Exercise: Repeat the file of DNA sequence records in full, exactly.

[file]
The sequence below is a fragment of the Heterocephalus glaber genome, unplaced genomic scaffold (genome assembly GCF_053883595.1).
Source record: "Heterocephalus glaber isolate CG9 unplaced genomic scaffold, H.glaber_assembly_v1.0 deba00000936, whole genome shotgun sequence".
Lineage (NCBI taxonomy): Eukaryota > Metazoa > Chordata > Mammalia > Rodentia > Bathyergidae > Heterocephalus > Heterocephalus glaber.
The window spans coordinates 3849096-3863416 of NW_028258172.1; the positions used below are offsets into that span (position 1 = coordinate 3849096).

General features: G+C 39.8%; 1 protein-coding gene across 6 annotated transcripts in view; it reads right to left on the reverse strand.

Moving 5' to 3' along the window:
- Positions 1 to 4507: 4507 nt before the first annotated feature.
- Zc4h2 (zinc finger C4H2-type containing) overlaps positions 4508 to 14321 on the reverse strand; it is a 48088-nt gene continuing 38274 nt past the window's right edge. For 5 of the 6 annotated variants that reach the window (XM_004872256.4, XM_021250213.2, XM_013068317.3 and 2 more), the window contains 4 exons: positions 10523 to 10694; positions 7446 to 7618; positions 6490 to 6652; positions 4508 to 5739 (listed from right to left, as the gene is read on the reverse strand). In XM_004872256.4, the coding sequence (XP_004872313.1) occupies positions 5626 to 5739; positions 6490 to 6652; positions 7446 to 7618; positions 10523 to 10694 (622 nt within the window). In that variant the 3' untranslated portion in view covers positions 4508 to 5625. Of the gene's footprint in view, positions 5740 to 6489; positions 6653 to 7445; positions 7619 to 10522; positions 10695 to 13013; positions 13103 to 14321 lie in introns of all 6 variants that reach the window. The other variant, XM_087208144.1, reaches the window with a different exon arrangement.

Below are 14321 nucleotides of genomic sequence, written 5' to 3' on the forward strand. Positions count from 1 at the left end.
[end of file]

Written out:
The sequence below is a fragment of the Heterocephalus glaber genome, unplaced genomic scaffold (genome assembly GCF_053883595.1).
Source record: "Heterocephalus glaber isolate CG9 unplaced genomic scaffold, H.glaber_assembly_v1.0 deba00000936, whole genome shotgun sequence".
Lineage (NCBI taxonomy): Eukaryota > Metazoa > Chordata > Mammalia > Rodentia > Bathyergidae > Heterocephalus > Heterocephalus glaber.
The window spans coordinates 3849096-3863416 of NW_028258172.1; the positions used below are offsets into that span (position 1 = coordinate 3849096).

General features: G+C 39.8%; 1 protein-coding gene across 6 annotated transcripts in view; it reads right to left on the reverse strand.

Moving 5' to 3' along the window:
- Positions 1 to 4507: 4507 nt before the first annotated feature.
- Zc4h2 (zinc finger C4H2-type containing) overlaps positions 4508 to 14321 on the reverse strand; it is a 48088-nt gene continuing 38274 nt past the window's right edge. For 5 of the 6 annotated variants that reach the window (XM_004872256.4, XM_021250213.2, XM_013068317.3 and 2 more), the window contains 4 exons: positions 10523 to 10694; positions 7446 to 7618; positions 6490 to 6652; positions 4508 to 5739 (listed from right to left, as the gene is read on the reverse strand). In XM_004872256.4, the coding sequence (XP_004872313.1) occupies positions 5626 to 5739; positions 6490 to 6652; positions 7446 to 7618; positions 10523 to 10694 (622 nt within the window). In that variant the 3' untranslated portion in view covers positions 4508 to 5625. Of the gene's footprint in view, positions 5740 to 6489; positions 6653 to 7445; positions 7619 to 10522; positions 10695 to 13013; positions 13103 to 14321 lie in introns of all 6 variants that reach the window. The other variant, XM_087208144.1, reaches the window with a different exon arrangement.

Below are 14321 nucleotides of genomic sequence, written 5' to 3' on the forward strand. Positions count from 1 at the left end.